Brenda can understand how it happens. She's 37 with two children and a 56-year old husband who has suffered from Alzheimer's disease for four years. He has degenerated quickly and now needs to be fed, washed, dressed and kept under Brenda's eye 24 hours a day to prevent a repeat of the time he went out with no clothes on, or the time he tried to put his arm in the fire.

Brenda says she's aged 20 years in the last four. She is tired and worn and hates her life but can see no way out. 'My marriage is dead. I feel as though my husband is dead but there has been no funeral and I'm not allowed to mourn. There are times when I've been a split second away from bashing him.' Like Doreen, she had to give up working to care, 'not that it was any great shakes, cleaning offices, but we had a laugh, you know, the girls'.

Now, as the government seeks to slash public spending under the pressure of the slump, its reforms of the NHS and social services will force even more women to live like Doreen and Brenda.

Over the next two years 'community care' is set to replace most of the state-run long-stay institutions for the elderly or mentally infirm. It sounds a progressive move. Nobody likes the idea of institutionalising the elderly. Old people's wards conjure up visions of bleak institutions full of threadbare furniture and neglected people. Institutions sound horrific, community care sounds great. In practice it's a disaster.

When Kenneth Clarke first floated the proposals three years ago he insisted that 'the reason for developing care in the community and reducing dependence on institutional care for so many patients is the welfare of the patients'. Clarke's successor as health secretary, Virginia Bottomley, has kept up the claim that the reforms will be of benefit to the elderly.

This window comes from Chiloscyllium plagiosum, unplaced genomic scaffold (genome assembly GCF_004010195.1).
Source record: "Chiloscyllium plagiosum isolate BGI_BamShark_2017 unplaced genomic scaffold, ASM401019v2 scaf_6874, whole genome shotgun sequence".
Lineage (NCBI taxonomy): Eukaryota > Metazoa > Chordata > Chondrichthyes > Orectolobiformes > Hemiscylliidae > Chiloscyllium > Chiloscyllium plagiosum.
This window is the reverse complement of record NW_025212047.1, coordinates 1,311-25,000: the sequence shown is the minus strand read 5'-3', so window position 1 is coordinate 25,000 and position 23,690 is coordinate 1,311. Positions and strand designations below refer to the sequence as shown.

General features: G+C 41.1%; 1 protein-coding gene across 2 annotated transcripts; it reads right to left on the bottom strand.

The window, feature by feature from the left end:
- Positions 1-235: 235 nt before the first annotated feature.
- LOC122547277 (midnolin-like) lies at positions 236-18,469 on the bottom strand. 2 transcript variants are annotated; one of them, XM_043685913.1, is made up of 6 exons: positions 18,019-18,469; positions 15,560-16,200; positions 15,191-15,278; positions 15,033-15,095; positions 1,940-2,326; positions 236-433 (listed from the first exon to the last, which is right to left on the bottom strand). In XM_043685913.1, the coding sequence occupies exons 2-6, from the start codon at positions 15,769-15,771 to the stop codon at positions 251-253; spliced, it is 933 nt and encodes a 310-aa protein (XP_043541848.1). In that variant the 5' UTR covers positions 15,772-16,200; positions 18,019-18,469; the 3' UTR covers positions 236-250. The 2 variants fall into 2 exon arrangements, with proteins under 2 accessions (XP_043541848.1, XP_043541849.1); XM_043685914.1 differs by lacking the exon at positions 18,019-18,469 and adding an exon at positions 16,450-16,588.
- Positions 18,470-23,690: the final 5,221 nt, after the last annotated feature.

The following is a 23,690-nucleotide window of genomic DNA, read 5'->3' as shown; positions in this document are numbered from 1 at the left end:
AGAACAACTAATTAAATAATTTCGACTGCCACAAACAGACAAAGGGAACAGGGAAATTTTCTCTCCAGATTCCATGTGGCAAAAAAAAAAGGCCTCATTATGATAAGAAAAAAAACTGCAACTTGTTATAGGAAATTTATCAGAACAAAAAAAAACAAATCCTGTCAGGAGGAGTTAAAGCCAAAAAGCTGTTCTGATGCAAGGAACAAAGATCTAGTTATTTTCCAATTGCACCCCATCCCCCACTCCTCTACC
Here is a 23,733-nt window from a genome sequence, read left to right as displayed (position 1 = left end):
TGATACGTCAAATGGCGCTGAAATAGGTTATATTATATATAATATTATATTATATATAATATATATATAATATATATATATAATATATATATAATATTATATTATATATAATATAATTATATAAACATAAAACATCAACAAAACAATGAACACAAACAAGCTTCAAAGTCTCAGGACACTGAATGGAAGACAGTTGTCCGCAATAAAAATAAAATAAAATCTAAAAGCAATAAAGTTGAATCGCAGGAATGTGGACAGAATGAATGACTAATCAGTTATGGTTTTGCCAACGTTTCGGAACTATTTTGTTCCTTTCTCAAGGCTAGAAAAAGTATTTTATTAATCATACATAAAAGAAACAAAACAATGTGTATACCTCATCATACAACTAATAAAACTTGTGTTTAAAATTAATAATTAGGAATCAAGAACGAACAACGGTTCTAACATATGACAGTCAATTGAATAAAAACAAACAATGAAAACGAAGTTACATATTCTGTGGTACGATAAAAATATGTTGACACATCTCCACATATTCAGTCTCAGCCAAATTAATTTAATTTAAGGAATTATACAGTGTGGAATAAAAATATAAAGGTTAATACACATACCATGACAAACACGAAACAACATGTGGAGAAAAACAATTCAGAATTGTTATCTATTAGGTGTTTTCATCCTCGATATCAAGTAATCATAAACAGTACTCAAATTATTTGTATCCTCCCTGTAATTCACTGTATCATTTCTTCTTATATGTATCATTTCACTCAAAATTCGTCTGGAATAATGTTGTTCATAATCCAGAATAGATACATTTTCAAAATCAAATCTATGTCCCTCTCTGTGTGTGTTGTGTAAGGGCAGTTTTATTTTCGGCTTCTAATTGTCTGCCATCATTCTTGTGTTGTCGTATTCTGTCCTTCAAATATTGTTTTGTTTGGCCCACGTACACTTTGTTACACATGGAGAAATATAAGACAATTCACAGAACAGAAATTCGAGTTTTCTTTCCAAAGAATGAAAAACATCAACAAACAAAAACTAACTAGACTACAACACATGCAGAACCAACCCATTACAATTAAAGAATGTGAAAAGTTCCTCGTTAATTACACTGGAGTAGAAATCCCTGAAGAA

But community care is not about improving the quality of care or putting the old and infirm back in touch with life. It is about cutting costs, at a time when the state can no longer afford even the miserly levels of care which it previously provided.

There are two aspects to the savings plan. One is the transfer of responsibility for the elderly infirm from the NHS to local authorities. The other is the transfer of responsibility from the state to the family.

From April, responsibility for the elderly infirm will be transferred from the NHS to the local authorities, which will have to put contracts out to buy places in nursing homes from the private sector. It is obvious that when putting services out to tender in this way, councils will be looking for services to fit their budgets rather than the needs of the elderly. Some money will also be clawed back from the elderly themselves. As long-stay geriatric wards are closed, the elderly infirm will be means-tested, and those with savings will have to pay for their care.